Playing Up

I was remembering the other day when I was at school in North Walsham and what a revolting bunch of boys we were. Some teachers could control us, others could not. But when any of them left the room we would flick elastic bands, and chewed up paper at each other and hurl an assortment of objects around the room accompanied by a lot of name–calling. The boy nearest the door would alert us to the teacher’s return and we would return abruptly to an angelic vision of diligence.

We needed discipline and lots of it. We needed the threat of punishment in order to make us behave. It is not just children who need the threat of punishment. We all need to be kept in order. I do not drink and drive. But, if I am honest, the prime reason I do not drink and drive is not because I am concerned that I might have an accident and hurt someone, but because I am frightened of losing my licence. If there was no threat of punishment that I would lose my licence, I dare say that I would risk it now and again.

There is much threat of punishment in our reading from St Luke’s gospel. The portrait of Jesus painted by St Luke in his gospel is usually regarded as being one of a Christ who is concerned about the poor, the disadvantaged, and the foreigner, he is the Christ of social action. The picture that Luke actually paints of Jesus is not always a comfortable one. In next Sunday’s reading for example we will hear how Jesus exclaims that he has come to bring fire to the earth. And in today’s gospel reading, Jesus is like a Bond film villain stroking a white kitten, ‘do not be afraid,’ he says to his disciples, before spelling out future punishment.

The Jesus of Luke’s gospel does not pull any punches.

Jesus compares good and bad servants, those who work hard and do their duty even when the master is away, and those who take advantage of his absence and get up to all sorts of bad things.

The Old Testament is full of both kinds of servants, the faithful and the faithless. In the Letter to the Hebrews there is a list of those good servants of God and what they achieved by faith, beginning with Abraham, Isaac and Jacob. The good and faithful servant has one eye on the world and the other on heaven. We have to be about our worldly business but realise this is only our temporary home, for we journey towards God. The question is: do our actions bring us closer to him or drive us further away?

None of our actions go unnoticed. All of our actions have consequences. When we sin, it damages us and other people and our relationship with God.  While  bad behaviour in some may appear to go unpunished, we are taught that as we sow, so shall we reap. We must always treat others as we would wish to be treated ourselves. If we lie, can we ever expect to be believed? If we steal can we expect to be trusted? If we are unwilling to give to others can we expect them to be generous to us?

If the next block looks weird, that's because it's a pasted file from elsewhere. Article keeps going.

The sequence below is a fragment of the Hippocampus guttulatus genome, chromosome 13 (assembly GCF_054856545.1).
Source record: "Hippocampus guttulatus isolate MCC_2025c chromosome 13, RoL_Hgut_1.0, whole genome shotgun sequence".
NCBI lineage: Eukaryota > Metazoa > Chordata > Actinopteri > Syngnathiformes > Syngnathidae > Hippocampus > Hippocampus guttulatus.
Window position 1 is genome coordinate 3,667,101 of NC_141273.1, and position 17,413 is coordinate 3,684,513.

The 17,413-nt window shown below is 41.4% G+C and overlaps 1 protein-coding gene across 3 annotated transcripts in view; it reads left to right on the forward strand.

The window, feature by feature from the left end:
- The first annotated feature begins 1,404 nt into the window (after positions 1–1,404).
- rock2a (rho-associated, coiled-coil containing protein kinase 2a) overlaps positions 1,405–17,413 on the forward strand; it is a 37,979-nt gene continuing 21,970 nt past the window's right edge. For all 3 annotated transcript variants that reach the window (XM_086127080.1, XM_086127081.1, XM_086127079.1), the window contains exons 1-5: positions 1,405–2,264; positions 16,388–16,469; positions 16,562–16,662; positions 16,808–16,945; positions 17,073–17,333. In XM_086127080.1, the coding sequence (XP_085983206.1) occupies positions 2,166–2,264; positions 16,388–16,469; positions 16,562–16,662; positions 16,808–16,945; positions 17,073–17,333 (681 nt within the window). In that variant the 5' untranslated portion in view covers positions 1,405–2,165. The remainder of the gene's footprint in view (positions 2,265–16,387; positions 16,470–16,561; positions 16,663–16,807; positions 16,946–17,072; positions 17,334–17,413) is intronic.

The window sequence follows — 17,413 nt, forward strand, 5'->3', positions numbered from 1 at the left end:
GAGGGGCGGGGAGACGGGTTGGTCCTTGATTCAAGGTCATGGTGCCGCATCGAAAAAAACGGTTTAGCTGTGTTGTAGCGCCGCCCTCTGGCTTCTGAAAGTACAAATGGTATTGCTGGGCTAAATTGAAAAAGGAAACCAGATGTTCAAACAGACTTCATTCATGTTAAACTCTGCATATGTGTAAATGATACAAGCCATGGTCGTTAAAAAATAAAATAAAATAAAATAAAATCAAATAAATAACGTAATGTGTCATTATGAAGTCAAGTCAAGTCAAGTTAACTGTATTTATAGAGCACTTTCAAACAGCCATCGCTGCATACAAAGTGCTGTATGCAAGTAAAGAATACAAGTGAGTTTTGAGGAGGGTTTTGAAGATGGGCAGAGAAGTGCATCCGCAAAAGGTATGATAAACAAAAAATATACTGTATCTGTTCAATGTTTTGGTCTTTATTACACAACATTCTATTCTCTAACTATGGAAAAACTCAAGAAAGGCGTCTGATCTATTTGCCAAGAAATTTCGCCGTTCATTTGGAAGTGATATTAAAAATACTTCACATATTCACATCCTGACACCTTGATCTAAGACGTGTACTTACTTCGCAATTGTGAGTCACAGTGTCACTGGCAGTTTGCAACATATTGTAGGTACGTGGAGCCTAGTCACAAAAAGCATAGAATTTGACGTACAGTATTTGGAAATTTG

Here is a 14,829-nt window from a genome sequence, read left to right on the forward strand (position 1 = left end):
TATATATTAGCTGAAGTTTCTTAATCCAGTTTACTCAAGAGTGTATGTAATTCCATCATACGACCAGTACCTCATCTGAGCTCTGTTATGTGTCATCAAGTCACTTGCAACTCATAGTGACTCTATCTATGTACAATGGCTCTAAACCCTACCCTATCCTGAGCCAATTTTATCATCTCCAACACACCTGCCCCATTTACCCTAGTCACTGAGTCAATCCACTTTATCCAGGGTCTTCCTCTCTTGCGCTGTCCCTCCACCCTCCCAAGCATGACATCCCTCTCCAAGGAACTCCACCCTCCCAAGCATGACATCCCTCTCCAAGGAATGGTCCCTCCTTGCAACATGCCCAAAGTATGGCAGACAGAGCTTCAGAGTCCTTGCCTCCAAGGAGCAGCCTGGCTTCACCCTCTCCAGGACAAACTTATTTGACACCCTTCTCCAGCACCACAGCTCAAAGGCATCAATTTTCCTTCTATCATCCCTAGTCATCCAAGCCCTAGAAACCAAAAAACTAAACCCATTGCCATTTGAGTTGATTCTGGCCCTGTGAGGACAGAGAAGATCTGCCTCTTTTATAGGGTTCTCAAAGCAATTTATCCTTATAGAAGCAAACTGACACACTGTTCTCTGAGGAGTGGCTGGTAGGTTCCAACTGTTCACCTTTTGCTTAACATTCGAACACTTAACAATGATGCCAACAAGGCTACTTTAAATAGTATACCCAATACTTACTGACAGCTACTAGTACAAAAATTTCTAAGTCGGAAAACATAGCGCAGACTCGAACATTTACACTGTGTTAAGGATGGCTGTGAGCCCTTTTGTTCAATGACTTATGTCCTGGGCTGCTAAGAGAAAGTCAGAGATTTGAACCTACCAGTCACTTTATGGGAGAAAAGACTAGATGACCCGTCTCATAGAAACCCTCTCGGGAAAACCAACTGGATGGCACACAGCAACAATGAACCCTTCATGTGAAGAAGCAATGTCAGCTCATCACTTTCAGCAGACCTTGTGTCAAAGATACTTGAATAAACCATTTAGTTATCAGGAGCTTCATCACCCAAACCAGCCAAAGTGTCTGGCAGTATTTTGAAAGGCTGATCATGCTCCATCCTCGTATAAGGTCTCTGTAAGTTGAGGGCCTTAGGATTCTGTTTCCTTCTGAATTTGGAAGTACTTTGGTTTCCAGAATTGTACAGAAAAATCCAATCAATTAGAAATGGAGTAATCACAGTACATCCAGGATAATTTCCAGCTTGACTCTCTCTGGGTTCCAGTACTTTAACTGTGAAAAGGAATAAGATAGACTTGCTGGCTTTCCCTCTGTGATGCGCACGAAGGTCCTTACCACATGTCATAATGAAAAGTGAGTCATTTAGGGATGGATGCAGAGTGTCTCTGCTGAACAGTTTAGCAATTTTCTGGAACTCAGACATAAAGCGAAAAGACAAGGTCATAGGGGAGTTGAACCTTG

When we know what God expects of us, we cannot behave as though we didn’t. If we are Christians we cannot say that we do not know how God expects us to behave, it is there laid out for us in the Bible for us to apply to our own lives.

Bertram Pollock, formerly Bishop of Norwich was before that Master of Wellington College. On the subject of discipline he wrote that it is a mistake to try and cow boys with a distant severity. Meet them on their own ground, was his advice. Silence was a most useful instrument for discipline. He tried not to punish a culprit before he had acknowledged his fault. He knew one boy was lying in denying blame for an offence, so he made him stand outside in his garden while he was writing and come in every half-hour to repeat his denial, while the other boys were playing cricket. Every time he appeared, and spoke Pollock made no remark. After four hours of this he was worn down and confessed his guilt.

Christ holds up a mirror to ourselves, when we compare ourselves to him, we see ourselves as we really are, and not how we pretend to be. It may well make us uncomfortable to recognize our faults and failings.

Years ago, we all received school reports. Peter Ustinov’s said, ‘Peter sets himself very low targets which he then fails to achieve.’ Joanna Lumley’s said that 'she must learn to speak politely when her requests are refused'. While Sarah Ferguson was told that 'she must learn that liveliness should cease at lights out.'

What might a school report say about us now, I wonder?


Hebrews 11:1-2,8-19                                 Luke 12:32-48